Bassem Photography

Planning a wedding isn’t a one-woman job. The two of you are a team, so both of you need to work on planning this wedding. If she wants to take the reins and steer, you don’t need to step back completely. From helping her sort out her priorities to taking on non-wedding tasks, there are a lot of things that you, the groom, can do to help your bride-to-be.

Here’s how to be a supportive groom during the wedding planning process.

Help your fiancée prioritize
Your soon-to-be spouse most likely has a thousand things on their mind, from which flowers to put in her bouquet to which venue style to choose. So, naturally, she’s probably pretty frazzled. How can you help her from spiralling into bridezilla territory? Work with her on a list of non-negotiables and knock those off first, everything else will fall into place.

Lend a helping hand
Step up to the plate and work with your fiancée on every task you can. If you can’t be there for all the appointments, interviews and meetings, choose a few jobs - like packaging favours or helping the caterer hash out your menu - and dedicate some serious time and effort to them. Wedding planning takes a lot of work, and your fiancée shouldn’t have to go it alone.

Give your opinion
Now’s not the time for shrugs, nods and “whatever you want”s. Give your wedding the same amount of TLC that your future spouse is and get involved in the planning process. Yes, you may have to get more acquainted with linen styles, centerpiece vessels and flower species, but it’s well worth it.

Do some check-ins
Doing consistent check-ins is a must. If you know she’s been spending her days trying on gowns, ask if she thinks she’s found the one. Maybe she’s been burning the midnight oil trying to organize an amazing rehearsal dinner? Ask to see the plans. You’re planning this together, so you should know how things are shaping up. Tip: If you have the bandwidth, ask if you can help out with any details. Going that extra mile pays off.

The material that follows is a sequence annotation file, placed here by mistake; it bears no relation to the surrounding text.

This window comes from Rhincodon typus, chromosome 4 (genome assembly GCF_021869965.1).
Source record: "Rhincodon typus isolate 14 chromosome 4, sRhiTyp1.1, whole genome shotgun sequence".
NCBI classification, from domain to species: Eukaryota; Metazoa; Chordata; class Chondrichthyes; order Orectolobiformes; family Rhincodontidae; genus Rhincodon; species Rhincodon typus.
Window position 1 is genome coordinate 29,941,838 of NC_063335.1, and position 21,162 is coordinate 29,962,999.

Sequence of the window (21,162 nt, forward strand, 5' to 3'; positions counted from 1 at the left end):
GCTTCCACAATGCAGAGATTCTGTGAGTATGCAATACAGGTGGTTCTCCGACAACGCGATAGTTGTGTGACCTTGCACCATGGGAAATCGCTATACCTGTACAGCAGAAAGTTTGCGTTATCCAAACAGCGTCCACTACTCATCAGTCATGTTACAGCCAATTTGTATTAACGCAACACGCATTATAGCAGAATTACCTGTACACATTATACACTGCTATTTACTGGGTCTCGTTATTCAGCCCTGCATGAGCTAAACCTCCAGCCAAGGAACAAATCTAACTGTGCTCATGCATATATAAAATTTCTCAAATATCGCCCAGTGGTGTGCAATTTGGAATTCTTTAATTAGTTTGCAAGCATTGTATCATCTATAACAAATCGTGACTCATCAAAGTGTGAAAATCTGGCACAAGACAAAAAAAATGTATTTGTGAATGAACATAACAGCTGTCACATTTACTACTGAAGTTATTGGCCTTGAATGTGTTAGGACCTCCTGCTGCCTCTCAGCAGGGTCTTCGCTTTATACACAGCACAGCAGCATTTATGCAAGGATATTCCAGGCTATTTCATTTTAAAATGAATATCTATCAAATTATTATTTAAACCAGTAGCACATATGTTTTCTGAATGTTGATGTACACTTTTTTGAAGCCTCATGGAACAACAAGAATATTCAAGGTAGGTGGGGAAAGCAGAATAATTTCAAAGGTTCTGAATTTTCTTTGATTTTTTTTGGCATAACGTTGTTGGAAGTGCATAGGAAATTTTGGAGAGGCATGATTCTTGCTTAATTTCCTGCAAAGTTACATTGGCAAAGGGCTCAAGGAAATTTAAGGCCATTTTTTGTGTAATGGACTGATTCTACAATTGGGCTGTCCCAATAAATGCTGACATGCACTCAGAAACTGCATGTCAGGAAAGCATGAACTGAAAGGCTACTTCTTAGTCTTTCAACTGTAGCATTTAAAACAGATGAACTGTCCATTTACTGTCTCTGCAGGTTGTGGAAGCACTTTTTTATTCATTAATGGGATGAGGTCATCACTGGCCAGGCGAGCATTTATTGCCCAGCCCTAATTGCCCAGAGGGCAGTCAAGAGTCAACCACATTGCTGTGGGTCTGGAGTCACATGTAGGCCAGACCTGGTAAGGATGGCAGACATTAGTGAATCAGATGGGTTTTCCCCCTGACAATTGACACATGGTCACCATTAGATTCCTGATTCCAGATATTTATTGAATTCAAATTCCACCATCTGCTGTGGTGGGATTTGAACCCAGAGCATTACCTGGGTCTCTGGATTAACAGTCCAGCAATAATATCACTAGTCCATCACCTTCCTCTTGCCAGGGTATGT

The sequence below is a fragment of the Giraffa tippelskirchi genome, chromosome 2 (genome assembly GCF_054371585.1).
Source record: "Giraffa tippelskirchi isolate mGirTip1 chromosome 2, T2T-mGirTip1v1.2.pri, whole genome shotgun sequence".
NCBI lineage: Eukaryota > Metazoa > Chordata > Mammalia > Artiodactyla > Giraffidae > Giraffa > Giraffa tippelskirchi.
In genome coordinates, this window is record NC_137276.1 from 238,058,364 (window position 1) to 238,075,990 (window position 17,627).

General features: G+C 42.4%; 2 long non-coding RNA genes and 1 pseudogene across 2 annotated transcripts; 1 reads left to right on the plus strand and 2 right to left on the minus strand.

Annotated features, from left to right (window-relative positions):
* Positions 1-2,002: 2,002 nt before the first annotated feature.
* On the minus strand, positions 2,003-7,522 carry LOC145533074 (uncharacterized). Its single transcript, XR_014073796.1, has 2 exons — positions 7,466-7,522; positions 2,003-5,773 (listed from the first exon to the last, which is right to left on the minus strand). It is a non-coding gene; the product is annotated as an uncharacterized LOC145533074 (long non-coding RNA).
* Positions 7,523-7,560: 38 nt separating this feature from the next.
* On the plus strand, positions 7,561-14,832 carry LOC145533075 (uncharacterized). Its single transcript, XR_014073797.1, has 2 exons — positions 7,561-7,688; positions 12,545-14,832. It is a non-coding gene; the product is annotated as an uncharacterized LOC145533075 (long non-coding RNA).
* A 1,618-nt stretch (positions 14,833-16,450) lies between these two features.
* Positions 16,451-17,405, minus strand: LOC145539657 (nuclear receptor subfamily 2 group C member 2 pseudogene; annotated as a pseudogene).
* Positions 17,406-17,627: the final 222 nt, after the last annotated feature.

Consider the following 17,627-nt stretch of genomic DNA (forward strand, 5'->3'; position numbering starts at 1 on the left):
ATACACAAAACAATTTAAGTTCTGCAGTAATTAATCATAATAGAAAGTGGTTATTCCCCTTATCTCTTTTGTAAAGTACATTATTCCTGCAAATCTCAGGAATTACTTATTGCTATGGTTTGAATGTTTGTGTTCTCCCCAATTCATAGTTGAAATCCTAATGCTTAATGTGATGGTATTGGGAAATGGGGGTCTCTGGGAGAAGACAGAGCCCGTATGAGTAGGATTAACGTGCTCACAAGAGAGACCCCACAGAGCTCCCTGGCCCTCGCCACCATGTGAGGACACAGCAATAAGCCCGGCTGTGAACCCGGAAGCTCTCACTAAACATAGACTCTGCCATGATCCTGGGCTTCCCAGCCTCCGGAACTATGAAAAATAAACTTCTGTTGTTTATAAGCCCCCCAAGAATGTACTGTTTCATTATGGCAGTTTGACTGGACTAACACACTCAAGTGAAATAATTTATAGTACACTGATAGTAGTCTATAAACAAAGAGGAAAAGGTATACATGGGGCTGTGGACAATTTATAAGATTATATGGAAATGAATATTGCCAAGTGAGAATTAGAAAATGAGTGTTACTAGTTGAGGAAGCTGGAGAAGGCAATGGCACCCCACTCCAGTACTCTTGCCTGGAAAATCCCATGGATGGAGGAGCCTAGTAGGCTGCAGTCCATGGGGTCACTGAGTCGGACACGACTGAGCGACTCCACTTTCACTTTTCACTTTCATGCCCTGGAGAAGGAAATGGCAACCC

Let her rant
Wedding planning can get pretty stressful, and there’s a good chance the two of you will run into a few speed bumps on your way to the aisle. If a vendor cancels or the weather starts looking gloomy close to your big day, your fiancée may need to vent. You don’t want her to save that stress for later, so talk things out with her.

Use your strengths
You may not know the difference between tulle and taffeta, but you probably have a different set of skills that are just waiting to be tapped into. Got a knack for music? Take that and run with it. Help choose the DJ or band, rent the audio equipment and work on crafting the perfect playlists for your cocktail hour and reception. Or, maybe you’ve got an experienced palate? Go for meetings with your mixologist and caterer to help sort out dinner and drinks. Remember, every little bit helps.

Take on non-wedding tasks
Your bride-to-be is probably spending her days working her day job, hitting up fittings, going to meetings with your wedding planner and trying to keep the rest of her life together. Sound like a lot? It is. You can help by taking care of all the little things she can’t squeeze into her day, like making dinner and doing the laundry. Trust us, she’ll thank you for it.

Be the communicator
Keep both of your families informed by filling them in on the details as your wedding comes together. While your S.O. is probably doing this every now and again, you can be the one who takes it on on a more consistent basis. Bonus: these calls will get you even better acquainted with your soon-to-be in-laws, which is always a plus.

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